Being in London makes certain aspects of the work I'm doing on Jim awkward. I have no space to work except my small back garden, and with numerous neighbours surrounding my house, power tool use has to be restricted to sociable hours. However one element which is a joy, is the massive abundance of suppliers and craftsmen within a few minutes drive. If I need more welding wire or some stainless bolts, I don't have to travel more than half a mile, and can pick them up 7 days a week, often until 9pm. Equally if I want some aluminium welded, or some wood planed to size, I have a choice of places I can go without having to drive more than 10 minutes.
At the same time as fabricating the brackets, I got my local welder to fold up a cover panel, to cover the rusty steel box section beneath Jim's entry door. I glued the cover panel in place using Sikaflex 221 (my 24,769th tube), and bolted the brackets in place using countersunk M8 socket bolts. Having suffered the wrath of VOSA at testing time before, for using the wrong type of bolts to hold the side guards on, I wanted to make the brackets removable incase they take offence at the fatal risk they pose to pedestrians.
The photos below show the brackets and cover panel fitted, with the side guards removed to help me fit them.
With the legs adjusted to get the steps at the right angle, they work well, and I can see them being extremely useful if I come back to the truck completely hammered. Sadly the open tread pattern doesn't meet with Boris's approval, he claims to be worried about breaking his nails. I'll put some grip tape over the treads if I can't persuade him to stop behaving like a small girl.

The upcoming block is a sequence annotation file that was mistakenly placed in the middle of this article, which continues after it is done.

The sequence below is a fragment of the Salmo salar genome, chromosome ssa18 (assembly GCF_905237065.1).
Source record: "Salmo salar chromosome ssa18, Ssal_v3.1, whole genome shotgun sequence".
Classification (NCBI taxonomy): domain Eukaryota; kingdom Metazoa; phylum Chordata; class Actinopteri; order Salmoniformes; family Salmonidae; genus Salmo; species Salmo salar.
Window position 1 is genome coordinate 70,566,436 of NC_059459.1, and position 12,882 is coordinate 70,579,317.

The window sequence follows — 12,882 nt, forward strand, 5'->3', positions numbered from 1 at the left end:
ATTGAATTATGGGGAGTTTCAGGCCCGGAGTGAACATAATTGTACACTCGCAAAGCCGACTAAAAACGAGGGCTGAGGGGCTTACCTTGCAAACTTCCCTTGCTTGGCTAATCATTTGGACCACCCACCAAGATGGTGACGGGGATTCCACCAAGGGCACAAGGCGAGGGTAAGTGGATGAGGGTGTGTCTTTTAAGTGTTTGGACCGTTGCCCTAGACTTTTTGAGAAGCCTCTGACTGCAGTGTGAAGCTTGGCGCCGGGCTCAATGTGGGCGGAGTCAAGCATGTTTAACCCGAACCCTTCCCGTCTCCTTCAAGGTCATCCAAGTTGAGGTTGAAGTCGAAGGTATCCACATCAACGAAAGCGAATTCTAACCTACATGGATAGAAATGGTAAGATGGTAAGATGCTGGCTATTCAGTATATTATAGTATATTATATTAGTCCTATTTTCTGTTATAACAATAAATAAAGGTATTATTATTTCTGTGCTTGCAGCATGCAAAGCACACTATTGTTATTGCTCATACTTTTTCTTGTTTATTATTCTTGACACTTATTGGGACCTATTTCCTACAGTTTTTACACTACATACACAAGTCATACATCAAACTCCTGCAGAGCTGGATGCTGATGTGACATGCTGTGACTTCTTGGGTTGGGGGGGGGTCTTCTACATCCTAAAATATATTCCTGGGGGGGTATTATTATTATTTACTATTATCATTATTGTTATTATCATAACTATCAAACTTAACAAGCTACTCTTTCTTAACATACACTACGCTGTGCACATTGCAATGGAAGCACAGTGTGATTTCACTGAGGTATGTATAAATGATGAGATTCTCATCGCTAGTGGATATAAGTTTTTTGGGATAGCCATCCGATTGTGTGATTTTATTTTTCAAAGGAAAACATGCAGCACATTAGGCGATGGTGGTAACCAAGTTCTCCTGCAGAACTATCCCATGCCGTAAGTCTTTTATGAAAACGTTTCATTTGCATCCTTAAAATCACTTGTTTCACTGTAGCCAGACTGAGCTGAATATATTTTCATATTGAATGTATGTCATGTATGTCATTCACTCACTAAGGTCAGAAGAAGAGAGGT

With the solution for the steps when parked sorted, I turned my head to storing the steps whilst travelling. I didn't want to store the steps inside, as it would make accessing them awkward and they will often be stored when wet and muddy. That really only left the back of the truck or the front of the truck as easy places to store them. I opted for the back. The powered tail-lift on Jim lets me lower the steps to the ground in seconds and, and provided a big flat area on which to mount suitable brackets. The only disadvantage is that in the lowered position, the steps and brackets now prevent the tail-lift from reaching the floor by about 20cm. This is no bother to me as the storage area at the back of the truck is now not big enough to store anything which can't be lifted 20cm onto the platform.
I welded the brackets up from M24 bolts with the heads and thread cut off, which saved me having to buy a full length of 24mm rod, and a piece of 8mm plate I scavenged from pieces I cut out of the truck when decommissioning it as a cash-in-transit truck. Using bolts also had the advantage that the pieces are galvanised, and so as I slide the steps on and off, they are less likely to corrode. I made four of these brackets and bolted them to the tail lift with M8 holes I tapped.
I then drilled holes in the corresponding places in the steps and reinforced the areas around the hole with small 3mm aluminium plates cut from a piece of Jim's roof removed when I fitted a skylight.
All that was left to do was provide a way to secure the steps to Jim, so that they did not fly into the windscreen of the person following on the first pothole. I killed two birds with one stone by using a padlock to secure the steps to the tail-lift; it prevents the steps falling off and prevents someone walking off with them. The padlock I used is the kind used to secure van doors in places with a lot of tea leaves; it is unnecessary in terms of security but works well as a restraint. The hasp is made from the same 8mm plate used to make the brackets, doubled up for the piece which mates with the padlock.
As a final touch, I attached some small rubber blocks to the tail lift to stop the steps scratching the paintwork every time I take them off.
Another job completed. All that is left to do now is paint the steps to match Jim.